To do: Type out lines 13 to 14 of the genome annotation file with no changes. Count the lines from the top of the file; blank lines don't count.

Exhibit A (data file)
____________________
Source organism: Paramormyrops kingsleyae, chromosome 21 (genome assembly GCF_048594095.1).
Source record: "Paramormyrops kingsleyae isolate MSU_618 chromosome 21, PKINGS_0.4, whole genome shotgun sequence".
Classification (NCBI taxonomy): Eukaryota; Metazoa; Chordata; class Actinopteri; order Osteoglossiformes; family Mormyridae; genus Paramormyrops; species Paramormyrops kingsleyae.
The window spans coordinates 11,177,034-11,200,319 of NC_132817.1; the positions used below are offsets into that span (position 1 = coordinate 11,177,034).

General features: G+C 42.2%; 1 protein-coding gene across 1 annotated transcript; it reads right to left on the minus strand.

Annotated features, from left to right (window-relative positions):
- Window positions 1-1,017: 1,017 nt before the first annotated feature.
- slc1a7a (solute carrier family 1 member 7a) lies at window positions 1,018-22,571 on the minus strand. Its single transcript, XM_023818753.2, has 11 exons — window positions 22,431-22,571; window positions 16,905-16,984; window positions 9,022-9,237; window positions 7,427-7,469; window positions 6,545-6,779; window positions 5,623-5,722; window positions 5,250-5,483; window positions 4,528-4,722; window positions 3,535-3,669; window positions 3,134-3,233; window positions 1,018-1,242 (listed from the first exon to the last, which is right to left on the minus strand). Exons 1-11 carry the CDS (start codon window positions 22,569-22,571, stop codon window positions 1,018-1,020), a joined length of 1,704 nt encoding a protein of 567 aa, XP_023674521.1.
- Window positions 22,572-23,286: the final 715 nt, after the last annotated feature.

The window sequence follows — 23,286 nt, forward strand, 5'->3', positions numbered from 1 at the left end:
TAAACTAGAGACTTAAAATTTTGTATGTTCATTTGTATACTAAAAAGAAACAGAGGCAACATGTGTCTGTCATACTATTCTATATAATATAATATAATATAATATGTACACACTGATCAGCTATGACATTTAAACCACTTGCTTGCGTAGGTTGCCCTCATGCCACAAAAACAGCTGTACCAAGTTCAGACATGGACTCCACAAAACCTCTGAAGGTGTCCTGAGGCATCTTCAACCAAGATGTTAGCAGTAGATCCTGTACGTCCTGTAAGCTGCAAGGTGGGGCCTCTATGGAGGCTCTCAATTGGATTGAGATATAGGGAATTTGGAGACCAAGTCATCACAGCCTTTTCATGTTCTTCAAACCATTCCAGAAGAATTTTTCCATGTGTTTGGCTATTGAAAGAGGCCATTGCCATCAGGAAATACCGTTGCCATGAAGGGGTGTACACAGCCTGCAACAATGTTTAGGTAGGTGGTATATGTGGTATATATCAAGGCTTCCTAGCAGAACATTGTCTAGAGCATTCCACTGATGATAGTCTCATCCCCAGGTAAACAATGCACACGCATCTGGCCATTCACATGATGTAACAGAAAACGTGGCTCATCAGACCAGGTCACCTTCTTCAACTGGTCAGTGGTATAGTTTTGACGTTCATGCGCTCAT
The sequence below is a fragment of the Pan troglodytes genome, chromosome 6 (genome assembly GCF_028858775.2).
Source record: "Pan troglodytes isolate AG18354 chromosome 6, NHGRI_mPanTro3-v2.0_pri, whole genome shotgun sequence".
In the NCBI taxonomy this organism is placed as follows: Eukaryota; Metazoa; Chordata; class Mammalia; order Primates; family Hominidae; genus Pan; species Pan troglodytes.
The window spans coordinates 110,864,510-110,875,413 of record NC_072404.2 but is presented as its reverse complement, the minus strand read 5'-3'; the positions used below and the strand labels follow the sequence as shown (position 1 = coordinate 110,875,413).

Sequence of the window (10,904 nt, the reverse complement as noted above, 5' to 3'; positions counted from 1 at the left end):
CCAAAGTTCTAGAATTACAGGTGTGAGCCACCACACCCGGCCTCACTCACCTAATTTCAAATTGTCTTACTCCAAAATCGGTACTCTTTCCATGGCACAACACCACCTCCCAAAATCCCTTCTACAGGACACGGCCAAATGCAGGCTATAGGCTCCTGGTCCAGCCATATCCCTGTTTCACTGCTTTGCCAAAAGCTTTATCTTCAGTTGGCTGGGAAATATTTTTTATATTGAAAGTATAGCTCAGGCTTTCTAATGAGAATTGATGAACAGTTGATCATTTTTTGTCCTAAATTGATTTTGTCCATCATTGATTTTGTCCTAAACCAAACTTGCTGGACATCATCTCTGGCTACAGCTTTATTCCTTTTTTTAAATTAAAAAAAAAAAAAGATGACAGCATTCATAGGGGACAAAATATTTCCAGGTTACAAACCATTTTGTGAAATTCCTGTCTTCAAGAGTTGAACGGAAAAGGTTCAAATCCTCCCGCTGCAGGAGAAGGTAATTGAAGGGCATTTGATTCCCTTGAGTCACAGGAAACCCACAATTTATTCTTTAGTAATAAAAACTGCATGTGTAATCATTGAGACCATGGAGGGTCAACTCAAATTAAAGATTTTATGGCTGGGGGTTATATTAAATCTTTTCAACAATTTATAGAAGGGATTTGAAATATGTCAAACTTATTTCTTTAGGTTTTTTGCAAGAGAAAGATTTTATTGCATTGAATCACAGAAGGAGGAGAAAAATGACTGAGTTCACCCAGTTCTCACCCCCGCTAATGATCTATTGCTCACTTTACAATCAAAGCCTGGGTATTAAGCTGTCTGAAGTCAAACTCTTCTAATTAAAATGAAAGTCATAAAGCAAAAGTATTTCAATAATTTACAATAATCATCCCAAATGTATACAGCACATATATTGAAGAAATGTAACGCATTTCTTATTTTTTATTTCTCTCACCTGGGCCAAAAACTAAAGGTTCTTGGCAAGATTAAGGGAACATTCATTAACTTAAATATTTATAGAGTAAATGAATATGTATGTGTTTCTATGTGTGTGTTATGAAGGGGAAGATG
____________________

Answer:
Source record: "Pan troglodytes isolate AG18354 chromosome 6, NHGRI_mPanTro3-v2.0_pri, whole genome shotgun sequence".
In the NCBI taxonomy this organism is placed as follows: Eukaryota; Metazoa; Chordata; class Mammalia; order Primates; family Hominidae; genus Pan; species Pan troglodytes.